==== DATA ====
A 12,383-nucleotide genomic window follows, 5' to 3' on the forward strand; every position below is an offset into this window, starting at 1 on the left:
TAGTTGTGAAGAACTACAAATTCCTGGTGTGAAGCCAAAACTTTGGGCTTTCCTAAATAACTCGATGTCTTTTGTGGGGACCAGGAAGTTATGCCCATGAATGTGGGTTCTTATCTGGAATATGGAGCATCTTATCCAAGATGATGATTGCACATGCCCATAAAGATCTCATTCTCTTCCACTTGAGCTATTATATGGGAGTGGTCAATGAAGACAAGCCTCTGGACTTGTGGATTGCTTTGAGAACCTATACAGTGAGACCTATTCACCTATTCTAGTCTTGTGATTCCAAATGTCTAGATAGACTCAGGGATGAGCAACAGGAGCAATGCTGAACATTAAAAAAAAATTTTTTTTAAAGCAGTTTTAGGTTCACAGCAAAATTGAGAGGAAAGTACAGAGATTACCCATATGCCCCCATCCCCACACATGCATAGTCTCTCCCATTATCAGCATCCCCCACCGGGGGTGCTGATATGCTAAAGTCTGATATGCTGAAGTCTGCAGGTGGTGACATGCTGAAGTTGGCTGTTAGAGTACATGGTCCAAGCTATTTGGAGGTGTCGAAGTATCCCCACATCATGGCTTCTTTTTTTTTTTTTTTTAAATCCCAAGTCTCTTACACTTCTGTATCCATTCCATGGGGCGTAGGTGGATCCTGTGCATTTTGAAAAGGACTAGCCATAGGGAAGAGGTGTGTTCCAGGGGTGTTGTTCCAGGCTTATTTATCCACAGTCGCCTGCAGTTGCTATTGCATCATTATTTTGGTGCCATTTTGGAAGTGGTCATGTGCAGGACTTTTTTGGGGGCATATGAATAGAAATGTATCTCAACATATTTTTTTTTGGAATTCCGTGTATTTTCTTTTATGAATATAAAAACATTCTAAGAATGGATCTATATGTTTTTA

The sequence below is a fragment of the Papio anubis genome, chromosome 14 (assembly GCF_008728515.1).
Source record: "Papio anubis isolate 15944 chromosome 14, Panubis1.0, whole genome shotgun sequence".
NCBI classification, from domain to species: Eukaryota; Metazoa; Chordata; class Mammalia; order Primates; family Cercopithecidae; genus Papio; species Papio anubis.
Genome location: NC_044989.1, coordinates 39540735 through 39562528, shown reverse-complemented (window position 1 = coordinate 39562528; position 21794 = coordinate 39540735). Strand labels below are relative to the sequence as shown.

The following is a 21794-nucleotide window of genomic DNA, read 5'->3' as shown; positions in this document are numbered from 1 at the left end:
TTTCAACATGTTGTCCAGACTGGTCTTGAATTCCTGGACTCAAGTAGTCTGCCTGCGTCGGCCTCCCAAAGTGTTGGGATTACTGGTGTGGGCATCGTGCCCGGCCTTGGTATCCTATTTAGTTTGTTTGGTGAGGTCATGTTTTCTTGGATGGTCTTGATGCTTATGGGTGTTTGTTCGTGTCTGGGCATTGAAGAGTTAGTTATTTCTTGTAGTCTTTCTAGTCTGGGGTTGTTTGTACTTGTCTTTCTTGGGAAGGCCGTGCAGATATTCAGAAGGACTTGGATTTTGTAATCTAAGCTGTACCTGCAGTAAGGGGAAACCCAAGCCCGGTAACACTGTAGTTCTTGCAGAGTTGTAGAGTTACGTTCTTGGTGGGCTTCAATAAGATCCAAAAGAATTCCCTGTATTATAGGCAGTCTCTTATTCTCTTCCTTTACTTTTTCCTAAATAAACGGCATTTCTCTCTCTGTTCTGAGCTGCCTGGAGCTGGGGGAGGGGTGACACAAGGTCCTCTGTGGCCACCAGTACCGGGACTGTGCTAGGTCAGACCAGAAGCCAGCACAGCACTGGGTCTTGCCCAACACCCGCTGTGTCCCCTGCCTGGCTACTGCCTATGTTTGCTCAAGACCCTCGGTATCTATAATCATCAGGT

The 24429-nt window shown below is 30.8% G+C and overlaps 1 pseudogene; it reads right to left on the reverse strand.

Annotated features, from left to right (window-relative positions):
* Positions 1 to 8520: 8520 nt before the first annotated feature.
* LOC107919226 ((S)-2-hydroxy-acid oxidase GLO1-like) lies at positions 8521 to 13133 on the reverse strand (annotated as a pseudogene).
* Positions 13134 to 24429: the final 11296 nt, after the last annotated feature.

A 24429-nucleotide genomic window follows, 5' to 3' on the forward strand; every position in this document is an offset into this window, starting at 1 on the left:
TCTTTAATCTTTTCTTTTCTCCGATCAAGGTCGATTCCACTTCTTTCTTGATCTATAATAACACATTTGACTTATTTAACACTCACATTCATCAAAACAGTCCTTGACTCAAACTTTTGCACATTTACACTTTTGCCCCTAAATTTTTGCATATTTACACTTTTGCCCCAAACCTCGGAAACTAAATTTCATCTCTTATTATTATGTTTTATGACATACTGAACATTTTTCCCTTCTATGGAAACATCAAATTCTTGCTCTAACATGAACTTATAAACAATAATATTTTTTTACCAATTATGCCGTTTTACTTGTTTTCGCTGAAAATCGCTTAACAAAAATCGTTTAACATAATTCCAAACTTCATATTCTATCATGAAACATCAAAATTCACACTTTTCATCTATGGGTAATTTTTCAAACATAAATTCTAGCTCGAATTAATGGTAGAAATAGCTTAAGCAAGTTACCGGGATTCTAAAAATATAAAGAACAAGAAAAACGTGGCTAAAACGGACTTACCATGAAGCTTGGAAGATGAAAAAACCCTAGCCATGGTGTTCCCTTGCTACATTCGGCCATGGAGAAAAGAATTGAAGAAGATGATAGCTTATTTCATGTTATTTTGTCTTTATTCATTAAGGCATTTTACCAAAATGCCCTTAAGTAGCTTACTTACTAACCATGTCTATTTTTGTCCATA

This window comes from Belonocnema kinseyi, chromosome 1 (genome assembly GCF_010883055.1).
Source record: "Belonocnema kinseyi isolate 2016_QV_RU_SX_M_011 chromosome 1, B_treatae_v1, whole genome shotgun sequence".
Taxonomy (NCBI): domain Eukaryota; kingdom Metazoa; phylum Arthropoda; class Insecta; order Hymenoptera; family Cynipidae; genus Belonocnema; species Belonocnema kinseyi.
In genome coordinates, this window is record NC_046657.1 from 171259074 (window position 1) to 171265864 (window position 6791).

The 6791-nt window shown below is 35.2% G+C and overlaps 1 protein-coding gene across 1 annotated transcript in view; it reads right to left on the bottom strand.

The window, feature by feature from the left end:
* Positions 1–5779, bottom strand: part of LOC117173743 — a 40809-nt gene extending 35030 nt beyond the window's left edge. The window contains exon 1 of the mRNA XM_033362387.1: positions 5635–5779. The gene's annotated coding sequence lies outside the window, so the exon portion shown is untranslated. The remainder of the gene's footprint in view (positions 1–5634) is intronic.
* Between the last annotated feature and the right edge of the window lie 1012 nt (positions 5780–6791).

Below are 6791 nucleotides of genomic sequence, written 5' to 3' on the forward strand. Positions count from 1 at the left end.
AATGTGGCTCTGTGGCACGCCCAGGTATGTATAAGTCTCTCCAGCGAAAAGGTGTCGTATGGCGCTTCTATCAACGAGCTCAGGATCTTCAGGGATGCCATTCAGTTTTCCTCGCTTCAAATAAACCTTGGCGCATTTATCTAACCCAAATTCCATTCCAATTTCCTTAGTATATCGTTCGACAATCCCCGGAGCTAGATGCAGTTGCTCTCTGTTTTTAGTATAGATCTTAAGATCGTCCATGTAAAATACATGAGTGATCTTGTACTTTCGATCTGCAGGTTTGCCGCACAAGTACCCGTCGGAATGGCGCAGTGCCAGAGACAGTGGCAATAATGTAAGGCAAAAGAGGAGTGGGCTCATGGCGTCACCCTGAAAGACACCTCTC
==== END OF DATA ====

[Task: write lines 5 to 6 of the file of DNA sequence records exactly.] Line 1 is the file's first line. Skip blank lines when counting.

NCBI classification, from domain to species: Eukaryota; Metazoa; Chordata; class Mammalia; order Primates; family Cercopithecidae; genus Papio; species Papio anubis.
Genome location: NC_044989.1, coordinates 39540735 through 39562528, shown reverse-complemented (window position 1 = coordinate 39562528; position 21794 = coordinate 39540735). Strand labels below are relative to the sequence as shown.